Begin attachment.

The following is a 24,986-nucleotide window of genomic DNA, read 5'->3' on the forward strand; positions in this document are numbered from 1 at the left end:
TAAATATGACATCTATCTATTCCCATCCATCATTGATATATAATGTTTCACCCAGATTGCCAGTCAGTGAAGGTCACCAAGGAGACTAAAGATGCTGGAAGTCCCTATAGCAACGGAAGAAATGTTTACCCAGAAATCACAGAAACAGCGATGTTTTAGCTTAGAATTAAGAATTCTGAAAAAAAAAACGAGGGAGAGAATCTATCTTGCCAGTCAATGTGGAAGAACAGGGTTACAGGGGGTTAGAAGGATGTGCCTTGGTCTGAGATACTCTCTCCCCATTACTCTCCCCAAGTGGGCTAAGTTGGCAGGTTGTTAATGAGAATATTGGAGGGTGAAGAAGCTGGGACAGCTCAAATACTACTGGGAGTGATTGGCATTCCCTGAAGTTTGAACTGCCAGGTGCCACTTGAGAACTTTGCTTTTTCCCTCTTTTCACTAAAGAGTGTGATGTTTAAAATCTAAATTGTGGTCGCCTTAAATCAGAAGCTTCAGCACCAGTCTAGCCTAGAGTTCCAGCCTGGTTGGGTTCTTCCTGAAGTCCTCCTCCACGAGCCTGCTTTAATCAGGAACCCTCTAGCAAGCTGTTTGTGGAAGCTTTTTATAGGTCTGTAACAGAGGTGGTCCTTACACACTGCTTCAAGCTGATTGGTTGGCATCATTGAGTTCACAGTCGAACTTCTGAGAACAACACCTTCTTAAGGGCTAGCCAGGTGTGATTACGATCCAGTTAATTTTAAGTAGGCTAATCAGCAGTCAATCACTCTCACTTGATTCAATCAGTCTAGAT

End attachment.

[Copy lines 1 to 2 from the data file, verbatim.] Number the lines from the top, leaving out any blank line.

The following is a 24,986-nucleotide window of genomic DNA, read 5'->3' on the forward strand; positions in this document are numbered from 1 at the left end:
TAAATATGACATCTATCTATTCCCATCCATCATTGATATATAATGTTTCACCCAGATTGCCAGTCAGTGAAGGTCACCAAGGAGACTAAAGATGCTGGAAGTCCCTATAGCAACGGAAGAAATGTTTACCCAGAAATCACAGAAACAGCGATGTTTTAGCTTAGAATTAAGAATTCTGAAAAAAAAAACGAGGGAGAGAATCTATCTTGCCAGTCAATGTGGAAGAACAGGGTTACAGGGGGTTAGAAGGATGTGCCTTGGTCTGAGATACTCTCTCCCCATTACTCTCCCCAAGTGGGCTAAGTTGGCAGGTTGTTAATGAGAATATTGGAGGGTGAAGAAGCTGGGACAGCTCAAATACTACTGGGAGTGATTGGCATTCCCTGAAGTTTGAACTGCCAGGTGCCACTTGAGAACTTTGCTTTTTCCCTCTTTTCACTAAAGAGTGTGATGTTTAAAATCTAAATTGTGGTCGCCTTAAATCAGAAGCTTCAGCACCAGTCTAGCCTAGAGTTCCAGCCTGGTTGGGTTCTTCCTGAAGTCCTCCTCCACGAGCCTGCTTTAATCAGGAACCCTCTAGCAAGCTGTTTGTGGAAGCTTTTTATAGGTCTGTAACAGAGGTGGTCCTTACACACTGCTTCAAGCTGATTGGTTGGCATCATTGAGTTCACAGTCGAACTTCTGAGAACAACACCTTCTTAAGGGCTAGCCAGGTGTGATTACGATCCAGTTAATTTTAAGTAGGCTAATCAGCAGTCAATCACTCTCACTTGATTCAATCAGTCTAGAT